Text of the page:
NATO is waging war on your mind.

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This is the second of our periodic posts featuring some saner views on the Russia-Ukraine crisis. Today’s Americans are no longer the same as those who allowed Dick Cheney and George W. Bush to start a war based on lies in 2003—for those old enough to remember that clearly. After all the big lies which have been told to them and then exposed, especially since 2016, they are much smarter and much more courageous now—especially those who view themselves as producers. This is striking among some in their twenties and even younger. The words of Featherweight UFC fighter Bryce Mitchell are being spread everywhere. And watch the video.

Note that Mitchell attacks the Federal Reserve, saying that it controls our currency although it is “neither Federal, nor a reserve.”

Who is it who’s itching to go to war with Russia? Who are those trying to drag out the Ukraine conflict to unnecessary months or even years of death and suffering, if they can do it? They are exactly the same people who have proven themselves the worst enemies of the American people: the Fake News and the Davos Globalist Elite. As Larry Johnson shows, it is Hillary Clinton and George Soros who are leading the charge for war with Russia.

Tucker Carlson’s opening monologue of March 8th painted a true picture of the betrayal of the American people by a degenerate elite.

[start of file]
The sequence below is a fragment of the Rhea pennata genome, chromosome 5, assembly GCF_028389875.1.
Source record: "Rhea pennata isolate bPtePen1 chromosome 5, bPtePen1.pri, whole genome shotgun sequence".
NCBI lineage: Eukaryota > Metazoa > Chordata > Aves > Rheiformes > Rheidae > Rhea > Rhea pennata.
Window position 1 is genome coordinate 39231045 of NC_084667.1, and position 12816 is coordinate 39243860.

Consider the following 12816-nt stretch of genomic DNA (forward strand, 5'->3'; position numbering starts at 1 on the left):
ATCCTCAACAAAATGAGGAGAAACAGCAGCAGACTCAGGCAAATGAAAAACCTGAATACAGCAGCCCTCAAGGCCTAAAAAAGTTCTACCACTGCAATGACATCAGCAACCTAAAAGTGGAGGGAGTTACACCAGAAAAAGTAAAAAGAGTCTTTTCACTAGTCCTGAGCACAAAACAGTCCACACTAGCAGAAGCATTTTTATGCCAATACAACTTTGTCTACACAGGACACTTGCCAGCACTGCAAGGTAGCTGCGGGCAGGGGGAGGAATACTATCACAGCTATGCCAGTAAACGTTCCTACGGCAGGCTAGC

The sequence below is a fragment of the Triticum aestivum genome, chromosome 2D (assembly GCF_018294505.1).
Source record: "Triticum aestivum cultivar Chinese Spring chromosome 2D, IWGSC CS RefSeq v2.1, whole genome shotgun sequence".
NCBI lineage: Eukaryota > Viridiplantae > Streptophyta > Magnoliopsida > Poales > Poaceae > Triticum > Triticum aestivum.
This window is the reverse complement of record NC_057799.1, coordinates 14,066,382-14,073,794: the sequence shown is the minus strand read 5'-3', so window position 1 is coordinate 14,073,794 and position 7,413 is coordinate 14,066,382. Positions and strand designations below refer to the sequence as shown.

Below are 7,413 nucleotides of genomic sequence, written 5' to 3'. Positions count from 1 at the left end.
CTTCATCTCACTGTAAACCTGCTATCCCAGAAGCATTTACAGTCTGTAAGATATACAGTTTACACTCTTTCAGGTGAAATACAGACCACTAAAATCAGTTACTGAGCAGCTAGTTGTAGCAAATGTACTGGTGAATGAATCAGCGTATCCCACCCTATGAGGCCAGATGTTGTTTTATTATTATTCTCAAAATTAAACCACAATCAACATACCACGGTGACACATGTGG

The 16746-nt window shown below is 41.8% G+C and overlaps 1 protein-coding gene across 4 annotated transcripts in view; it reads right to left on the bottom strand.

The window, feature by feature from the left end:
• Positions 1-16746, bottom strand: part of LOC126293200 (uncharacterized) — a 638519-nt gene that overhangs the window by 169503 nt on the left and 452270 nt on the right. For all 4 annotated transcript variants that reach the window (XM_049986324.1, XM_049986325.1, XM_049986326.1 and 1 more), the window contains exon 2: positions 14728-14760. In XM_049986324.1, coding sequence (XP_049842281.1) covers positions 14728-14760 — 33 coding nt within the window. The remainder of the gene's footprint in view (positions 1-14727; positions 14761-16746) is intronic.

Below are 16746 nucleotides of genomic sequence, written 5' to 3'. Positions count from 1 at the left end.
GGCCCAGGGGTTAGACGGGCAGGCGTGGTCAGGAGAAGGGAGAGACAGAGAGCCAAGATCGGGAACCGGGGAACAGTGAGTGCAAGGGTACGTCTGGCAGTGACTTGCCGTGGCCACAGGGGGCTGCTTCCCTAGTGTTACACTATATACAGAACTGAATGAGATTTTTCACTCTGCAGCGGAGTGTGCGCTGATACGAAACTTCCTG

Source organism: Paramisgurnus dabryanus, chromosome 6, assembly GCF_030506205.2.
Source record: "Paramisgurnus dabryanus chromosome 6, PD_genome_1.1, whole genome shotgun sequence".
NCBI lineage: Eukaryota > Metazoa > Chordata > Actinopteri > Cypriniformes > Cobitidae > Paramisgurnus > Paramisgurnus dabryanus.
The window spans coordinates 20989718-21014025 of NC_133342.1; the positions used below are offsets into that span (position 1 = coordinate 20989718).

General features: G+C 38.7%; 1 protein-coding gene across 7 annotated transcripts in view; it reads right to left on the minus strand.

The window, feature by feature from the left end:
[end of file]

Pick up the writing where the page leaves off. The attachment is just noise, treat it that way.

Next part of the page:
Its high point was a Rasmussen survey which found that when asked the question, "If a wider war breaks out in Europe, should the U.S. military be involved," higher-income respondents were more likely to answer "yes." Those making over $200,000 annually supported the idea by 66 percent. At the other end of the spectrum, of Americans making less than $30,000, only 37 percent agreed. We all know, of course, that those sent over to die–for what?, asked Tulsi Gabbard–would be the children of those lower-income Americans. 

No longer do they have the excuse of the coronavirus for lawless emergency rule, as Ron Paul points out.  Now our enemies within are fanning fear and war-psychosis in order to activate wartime emergency powers through which they hope they can remain in control during an economic collapse—after a majority of the population has already rejected them and everything they stand for. “Scare your own population to stay in power,” writes Tim O’Brien, even though he is overly credulous about the false charges against Putin.

Darren Beattie’s “Revolver News” makes the same point at length. 

Writing in Consortium News, former U.S. Marine Major and UN weapons inspector Scott Ritter compares the way the crooked establishment is trying to shut down criticism of its failed policies by demonization of Vladimir Putin, with the way in which he and other critics of the 2003 Iraq War were targeted based on demonization of Saddam Hussein.

I see the same template in play again today when it comes to the difficult topic of Russia. Like every issue of importance, the Russian-Ukraine conflict has two sides to its story. The humanitarian tragedy that has befallen the citizens of Ukraine is perhaps the greatest argument one can offer up in opposition to the Russian military incursion. But was there surely a viable diplomatic off ramp available which could have avoided this horrific situation?